So what is the most pressing issue facing the church today when it comes to men and women?

In recognizing our own inclinations, hopefully we will be less likely to project the worst of the dangers we see upon those who rightfully see other dangers.

There is no scientific answer to that question. It may seem obvious to you that gender confusion is the big issue, or abuse, or runaway feminism, or a wrongheaded complementarianism, or the worth of women, or the war on boys. I would be foolish to say you aren’t seeing what you think you are seeing. For all I know, you’ve been surrounded by male creeps your whole life. Our assessment of what surely everyone knows and what surely everyone must be warned against may be understandably different. Don’t get me wrong, I’m not calling for an easy intellectual relativism that says, “I guess we are all equally right (or wrong).” I’m suggesting that we should be honest—first of all with ourselves—about what we perceive to be the biggest dangers and why. In recognizing our own inclinations, hopefully we will be less likely to project the worst of the dangers we see upon those who rightfully see other dangers.

3. We should ask ourselves in these discussions whether we want to poke, to provoke, or to persuade.

I think there is a time for all three P’s. Poking and provoking have their place. They are useful in starting conversations and stirring up controversy. But they don’t usually support the goal of persuading.

We live in a day of intense polarization and tribalization. That’s true in politics and true in the church. We may think we are arguing about theology or exegesis. But often we are just raising the flag and rallying the troops. One side thinks of themselves as Team Compassion and the other side as Team Power, while the other side thinks of themselves as Team Truth and the other side as Team Compromise. Of course, people do abuse power and people do compromise the truth. And yet, the sides are often instincts more than arguments, which is perfect for a medium like Twitter where arguments are difficult to make but virtue signaling, outrage, snark, and put-downs are easy.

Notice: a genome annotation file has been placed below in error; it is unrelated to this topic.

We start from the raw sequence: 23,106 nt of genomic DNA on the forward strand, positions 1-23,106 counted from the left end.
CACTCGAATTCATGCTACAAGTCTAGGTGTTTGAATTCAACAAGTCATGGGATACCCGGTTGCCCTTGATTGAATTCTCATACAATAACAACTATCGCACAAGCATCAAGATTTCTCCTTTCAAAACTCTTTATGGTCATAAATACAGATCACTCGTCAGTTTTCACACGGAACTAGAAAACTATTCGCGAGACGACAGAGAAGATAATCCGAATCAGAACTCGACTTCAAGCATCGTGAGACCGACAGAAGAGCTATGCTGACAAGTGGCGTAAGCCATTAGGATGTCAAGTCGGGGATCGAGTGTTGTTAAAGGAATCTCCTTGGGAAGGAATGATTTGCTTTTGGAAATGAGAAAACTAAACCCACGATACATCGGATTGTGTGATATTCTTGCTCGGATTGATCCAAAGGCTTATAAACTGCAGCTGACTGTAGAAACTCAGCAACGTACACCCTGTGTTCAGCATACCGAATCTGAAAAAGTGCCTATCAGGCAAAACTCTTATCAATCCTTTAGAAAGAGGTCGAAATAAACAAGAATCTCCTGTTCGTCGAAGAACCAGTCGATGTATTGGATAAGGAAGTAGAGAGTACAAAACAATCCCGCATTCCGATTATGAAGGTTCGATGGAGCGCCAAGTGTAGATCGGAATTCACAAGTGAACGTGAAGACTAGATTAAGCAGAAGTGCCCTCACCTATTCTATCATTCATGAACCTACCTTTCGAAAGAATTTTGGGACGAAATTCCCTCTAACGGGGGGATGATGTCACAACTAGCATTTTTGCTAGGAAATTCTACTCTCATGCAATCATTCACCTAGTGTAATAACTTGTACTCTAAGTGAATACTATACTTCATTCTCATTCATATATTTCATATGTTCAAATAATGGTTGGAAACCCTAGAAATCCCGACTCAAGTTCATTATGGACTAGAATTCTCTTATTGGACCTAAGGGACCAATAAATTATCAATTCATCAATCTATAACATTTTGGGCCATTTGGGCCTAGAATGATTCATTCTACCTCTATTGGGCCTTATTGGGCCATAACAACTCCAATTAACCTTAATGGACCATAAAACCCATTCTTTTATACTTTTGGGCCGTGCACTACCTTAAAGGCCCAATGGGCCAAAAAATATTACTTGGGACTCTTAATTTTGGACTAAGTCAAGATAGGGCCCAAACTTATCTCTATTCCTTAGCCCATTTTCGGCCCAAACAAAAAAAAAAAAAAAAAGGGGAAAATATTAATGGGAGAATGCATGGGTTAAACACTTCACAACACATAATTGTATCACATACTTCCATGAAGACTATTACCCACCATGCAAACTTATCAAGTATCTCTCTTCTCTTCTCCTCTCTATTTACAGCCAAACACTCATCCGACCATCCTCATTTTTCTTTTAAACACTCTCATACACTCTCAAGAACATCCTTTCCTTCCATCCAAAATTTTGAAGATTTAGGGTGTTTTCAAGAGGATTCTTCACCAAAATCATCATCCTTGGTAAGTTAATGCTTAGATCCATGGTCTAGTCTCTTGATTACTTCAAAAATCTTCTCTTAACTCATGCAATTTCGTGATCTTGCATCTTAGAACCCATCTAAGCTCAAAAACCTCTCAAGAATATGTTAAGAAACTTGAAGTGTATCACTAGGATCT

Our theology must not be formed by personal anecdote or personal angst.

I often think of Spurgeon’s line that when we must enter into polemics, we ought to make sure our words are soft and our arguments are hard. These issues are too important to get Spurgeon’s dictum backward. Our views on men and women must be rooted in robust exegesis and in a careful reading of the catholic tradition of the church. Our theology must not be formed by personal anecdote or personal angst. This goes for those being instructed and especially for those doing the instruction.

Across the political, theological, and ecclesiastical spectrum a lot of us would do well to ask: Am I committed to edifying those who disagree, or am I really more interested in entertaining those already on my side?

4. We need to consider whether the Bible’s “rules” regarding men and women, and even some of our cultural assumptions about masculinity and femininity, are rooted in something deeper than passing stereotypes and something more comprehensive than prescriptive fiat.

I hope no one denies that men and women are equally made in the image of God; they share the same human nature. And at the same time, I believe it’s absolutely critical to affirm (and celebrate!) that this shared human nature finds different expressions in manhood and in womanhood. As Herman Bavinck puts it, “The human nature given to man and woman is one and the same, but in each of them it exists in a unique way. And this distinction functions in all of life and in all kinds of activity” (The Christian Family, 68).

In other words, we are not philosophical nominalists who deny universals and believe only in particulars. We don’t just have males and females; there also exists maleness and femaleness. God did not create androgynous human beings, and he does not redeem us to become androgynous Christians. God made us male and female, and he sanctifies us by the Spirit so that we might follow Christ as men and follow Christ as women.

One of the themes in Bavinck’s book on the Christian family is that grace does not eradicate nature or elevate nature, but grace restores nature. God is in the business of returning us to what was once declared “very good.” That means that while male and female is nothing when it comes to being justified in Christ, the fact that we were created with a specific sex has everything to do with living as justified Christians. We must not misconstrue or despise our God-given sexual difference. “It has been willed by God and grounded in nature,” Bavinck observes. God is “the sovereign Designer of sex; man and woman have God to thank not only for their human nature, but also for their different sexes and natures” (5).

I belabor this point because I fear that the “rules” of complementarianism—male headship in the home and male eldership in the church—are sometimes construed as divine strictures absent any deeper recognition of natural theology and sexual difference. Allow for a homely analogy. Suppose you have two identical basketballs—one you reserve for outdoor use and one you set aside for indoor use. The “rules” of complementarianism are not like the arbitrary labeling of two basketballs. They both work the same way and can essentially do the same thing, except that God has decreed that the two basketballs be set apart for different functions. That’s a capricious complementarianism held together by an admirable submission to Scripture, but in time will lack any coherent or compelling reason for the existence of different “rules” in the first place.